In the Biden Administration’s latest effort to respond to the growing threat of ransomware attacks, on September 21, 2021, the U.S. Department of the Treasury (“Treasury”) announced new sanctions and ransomware guidance in an attempt to curb the disruptive increase in ransomware attacks. The actions are the latest signal from the Administration that the U.S. government views such attacks as a national security threat and that it will continue to undertake a “whole-of-government effort” against that threat.
Specifically, Treasury’s Office of Foreign Assets Control (“OFAC”) released an Updated Advisory on Potential Sanctions Risks for Facilitating Ransomware Payments (“Updated Advisory”) that:
Concurrently, OFAC designated SUEX OTC, S.R.O. (“SUEX”), a virtual currency exchange popular among ransomware groups and other criminal organizations, as a Specially Designated National (“SDN”). OFAC’s designation of SUEX was the first sanctions designation against a virtual currency exchange. Treasury’s sanctions and guidance underscore that OFAC is focused on disrupting criminals’ ability to profit from ransomware attacks, not on going after victims who act responsibly by notifying law enforcement and taking preventative steps to shore up their security.
These actions reinforce that it is critical for companies to think through how to implement best practices from a cybersecurity perspective, as well as how to engage with law enforcement and OFAC when falling victim to a ransomware attack and considering whether to pay. Treasury emphasized the need for “partnership between the public and private sector and close relationships with international partners” to counter the threat from ransomware and cyberattacks.
Of significant interest to industry, Treasury published an update to its October 2020 advisory, which we discussed in a previous alert, addressing potential sanctions risks associated with ransomware payments related to malicious cyber-enabled activities. The Updated Advisory is notable in several respects.
OFAC zeroed in on SUEX as the first virtual currency exchange to be subject to U.S. sanctions due to its close association with various ransomware variants. According to Treasury, the exchange was involved in facilitating transactions for at least eight ransomware variants. U.S. government analysis of SUEX transactions shows that over 40% of SUEX’s known transaction history is associated with illicit actors, predominantly related to ransomware. OFAC designated SUEX as an SDN pursuant to Executive Order 13694, “Blocking the Property of Certain Persons Engaging in Significant Malicious Cyber-Enabled Activities,” for providing material support to criminal ransomware actors.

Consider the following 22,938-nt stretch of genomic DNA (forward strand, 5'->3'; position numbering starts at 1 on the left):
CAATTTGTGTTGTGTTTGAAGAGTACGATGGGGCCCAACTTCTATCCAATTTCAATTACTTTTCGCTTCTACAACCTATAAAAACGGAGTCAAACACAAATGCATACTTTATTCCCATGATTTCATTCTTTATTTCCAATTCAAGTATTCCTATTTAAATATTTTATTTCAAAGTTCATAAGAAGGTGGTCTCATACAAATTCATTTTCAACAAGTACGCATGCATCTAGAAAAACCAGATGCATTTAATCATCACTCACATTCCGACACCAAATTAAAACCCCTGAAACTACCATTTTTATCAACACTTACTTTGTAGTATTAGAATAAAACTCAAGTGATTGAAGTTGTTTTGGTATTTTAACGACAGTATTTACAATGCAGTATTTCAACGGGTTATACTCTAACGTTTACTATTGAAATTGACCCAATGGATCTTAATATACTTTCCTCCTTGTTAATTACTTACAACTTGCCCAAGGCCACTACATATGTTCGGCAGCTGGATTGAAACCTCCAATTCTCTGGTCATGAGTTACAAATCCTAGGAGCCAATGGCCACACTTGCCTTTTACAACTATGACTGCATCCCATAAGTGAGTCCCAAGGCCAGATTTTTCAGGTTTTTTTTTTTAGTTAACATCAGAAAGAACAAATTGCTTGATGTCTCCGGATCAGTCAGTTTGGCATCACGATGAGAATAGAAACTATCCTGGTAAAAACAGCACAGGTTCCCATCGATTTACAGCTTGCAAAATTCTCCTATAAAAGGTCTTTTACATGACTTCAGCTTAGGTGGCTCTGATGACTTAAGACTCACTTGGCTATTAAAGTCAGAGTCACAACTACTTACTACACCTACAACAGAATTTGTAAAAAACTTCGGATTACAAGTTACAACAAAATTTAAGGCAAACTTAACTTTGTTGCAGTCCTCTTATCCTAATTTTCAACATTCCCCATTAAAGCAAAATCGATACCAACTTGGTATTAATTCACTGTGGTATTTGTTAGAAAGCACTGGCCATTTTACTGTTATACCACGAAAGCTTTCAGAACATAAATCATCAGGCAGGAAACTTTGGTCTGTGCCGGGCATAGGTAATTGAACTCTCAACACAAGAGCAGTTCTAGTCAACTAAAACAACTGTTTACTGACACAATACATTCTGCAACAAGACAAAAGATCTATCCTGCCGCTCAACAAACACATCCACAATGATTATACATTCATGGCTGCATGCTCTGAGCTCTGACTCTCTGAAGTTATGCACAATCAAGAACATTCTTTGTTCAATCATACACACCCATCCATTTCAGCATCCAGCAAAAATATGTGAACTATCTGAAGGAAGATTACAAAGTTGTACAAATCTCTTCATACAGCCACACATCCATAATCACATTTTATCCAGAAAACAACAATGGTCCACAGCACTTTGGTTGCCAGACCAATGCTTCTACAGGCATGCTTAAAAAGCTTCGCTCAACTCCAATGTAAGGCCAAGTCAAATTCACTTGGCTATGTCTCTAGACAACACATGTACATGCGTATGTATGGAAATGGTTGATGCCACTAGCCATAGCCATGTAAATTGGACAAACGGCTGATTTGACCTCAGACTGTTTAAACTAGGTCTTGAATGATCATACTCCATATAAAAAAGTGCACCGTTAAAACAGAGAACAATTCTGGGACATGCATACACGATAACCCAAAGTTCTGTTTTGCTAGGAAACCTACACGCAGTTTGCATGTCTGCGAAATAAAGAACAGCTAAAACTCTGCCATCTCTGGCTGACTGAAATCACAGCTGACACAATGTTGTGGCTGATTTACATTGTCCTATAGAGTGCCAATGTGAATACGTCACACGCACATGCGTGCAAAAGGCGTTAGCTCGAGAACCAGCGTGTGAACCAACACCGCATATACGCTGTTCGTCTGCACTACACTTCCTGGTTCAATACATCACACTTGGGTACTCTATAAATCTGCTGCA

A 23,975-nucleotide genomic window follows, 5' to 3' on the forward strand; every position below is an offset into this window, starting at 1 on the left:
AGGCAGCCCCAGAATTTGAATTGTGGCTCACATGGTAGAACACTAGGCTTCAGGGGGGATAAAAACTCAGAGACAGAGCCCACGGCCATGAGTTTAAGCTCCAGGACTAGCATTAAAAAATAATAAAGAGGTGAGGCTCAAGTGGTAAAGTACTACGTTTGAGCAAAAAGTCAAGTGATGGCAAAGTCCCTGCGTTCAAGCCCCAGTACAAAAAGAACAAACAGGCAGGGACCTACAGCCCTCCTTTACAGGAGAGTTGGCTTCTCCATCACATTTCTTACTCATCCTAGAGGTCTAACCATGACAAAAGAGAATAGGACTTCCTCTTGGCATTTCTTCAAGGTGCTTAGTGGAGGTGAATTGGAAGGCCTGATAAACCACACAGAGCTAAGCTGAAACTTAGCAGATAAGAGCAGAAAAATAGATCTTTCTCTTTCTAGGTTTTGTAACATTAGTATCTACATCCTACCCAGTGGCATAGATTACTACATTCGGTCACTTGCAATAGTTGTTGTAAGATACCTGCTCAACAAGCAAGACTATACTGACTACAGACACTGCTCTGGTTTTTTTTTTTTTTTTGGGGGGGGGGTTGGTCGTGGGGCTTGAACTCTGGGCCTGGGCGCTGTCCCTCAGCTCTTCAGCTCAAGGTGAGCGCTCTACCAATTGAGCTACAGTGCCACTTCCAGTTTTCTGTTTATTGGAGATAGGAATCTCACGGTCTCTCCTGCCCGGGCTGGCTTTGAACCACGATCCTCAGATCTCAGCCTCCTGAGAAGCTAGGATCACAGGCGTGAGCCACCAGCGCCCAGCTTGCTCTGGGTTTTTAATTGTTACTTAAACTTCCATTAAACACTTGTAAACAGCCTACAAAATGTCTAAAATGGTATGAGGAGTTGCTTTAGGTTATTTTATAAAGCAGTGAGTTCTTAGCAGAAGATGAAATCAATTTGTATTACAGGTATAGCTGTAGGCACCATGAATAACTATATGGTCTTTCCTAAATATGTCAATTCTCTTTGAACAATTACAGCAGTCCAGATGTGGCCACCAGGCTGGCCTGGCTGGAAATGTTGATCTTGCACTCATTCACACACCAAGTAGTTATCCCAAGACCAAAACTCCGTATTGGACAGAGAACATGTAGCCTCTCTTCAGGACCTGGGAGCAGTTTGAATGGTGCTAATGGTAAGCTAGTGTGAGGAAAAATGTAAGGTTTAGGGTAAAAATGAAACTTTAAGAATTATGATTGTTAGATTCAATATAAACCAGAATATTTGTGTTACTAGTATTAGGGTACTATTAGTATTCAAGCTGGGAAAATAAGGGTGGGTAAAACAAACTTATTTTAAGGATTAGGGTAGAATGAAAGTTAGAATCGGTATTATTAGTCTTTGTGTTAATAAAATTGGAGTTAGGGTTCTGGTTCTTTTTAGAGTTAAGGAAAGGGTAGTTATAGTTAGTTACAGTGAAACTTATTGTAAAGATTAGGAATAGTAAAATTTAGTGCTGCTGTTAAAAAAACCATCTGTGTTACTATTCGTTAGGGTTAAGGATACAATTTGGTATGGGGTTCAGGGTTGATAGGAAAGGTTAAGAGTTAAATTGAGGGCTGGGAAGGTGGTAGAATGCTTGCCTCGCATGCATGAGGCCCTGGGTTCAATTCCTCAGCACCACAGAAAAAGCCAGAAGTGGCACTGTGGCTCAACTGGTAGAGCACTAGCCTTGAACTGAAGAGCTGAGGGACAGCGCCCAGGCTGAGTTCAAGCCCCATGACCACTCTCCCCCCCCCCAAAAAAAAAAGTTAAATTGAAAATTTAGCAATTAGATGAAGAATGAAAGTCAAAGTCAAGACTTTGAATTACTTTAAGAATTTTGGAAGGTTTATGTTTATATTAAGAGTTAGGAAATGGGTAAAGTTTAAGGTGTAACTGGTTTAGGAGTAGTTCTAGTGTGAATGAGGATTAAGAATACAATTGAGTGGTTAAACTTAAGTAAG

As a result of SUEX’s designation as an SDN, all property and interests in property of SUEX that are subject to U.S. jurisdiction are now blocked, and U.S. persons are generally prohibited from engaging in transactions with SUEX. Additionally, any entities 50% or more owned by SUEX are also blocked. Of likely greater significance in the battle to stem ransomware attacks is the fact that financial institutions and other persons that engage in certain transactions or activities with SUEX potentially expose themselves to primary and/or secondary sanctions or could be subject to an enforcement action.
The sanctions against SUEX will be a bellwether for whether U.S. sanctions are effective against cryptocurrency exchanges. To conduct its transactions, SUEX has relied on the infrastructure of established cryptocurrency exchanges, which are now prohibited from dealing with it. We expect to see an enhanced sanctions focus on unregulated exchanges that facilitate the conversion of illicit cryptocurrency profits into real-world currency, which in turn will place greater pressure on established cryptocurrency exchanges to avoid less reputable exchanges. If OFAC is successful in disrupting SUEX’s and similar exchanges’ operations, it will force criminals to platforms that are easier for law enforcement to track. That, in turn, could result in the ability of law enforcement to identify and charge ransomware groups, and seize ransomware payments, as was the case when U.S. law enforcement officials recovered $2.3 million in bitcoin paid in the Colonial Pipeline ransomware incident earlier this year.
While Treasury’s actions express a strong U.S. government stance against ransomware payments, when analyzed closely, the sanctions and guidance reiterate that OFAC is focused on disrupting criminals’ ability to profit from ransomware attacks, not on penalizing good-faith victims who act responsibly by notifying law enforcement and taking preventative steps to shore up their security. Companies now have a helpful roadmap for steps to take to avoid a sanctions enforcement action when dealing with ransomware incidents:
Additionally, cryptocurrency exchanges need to conduct heightened due diligence in anticipation of new rounds of sanctions. With this roadmap in hand, companies should be able to navigate the sanctions-related challenges presented by any ransomware attack.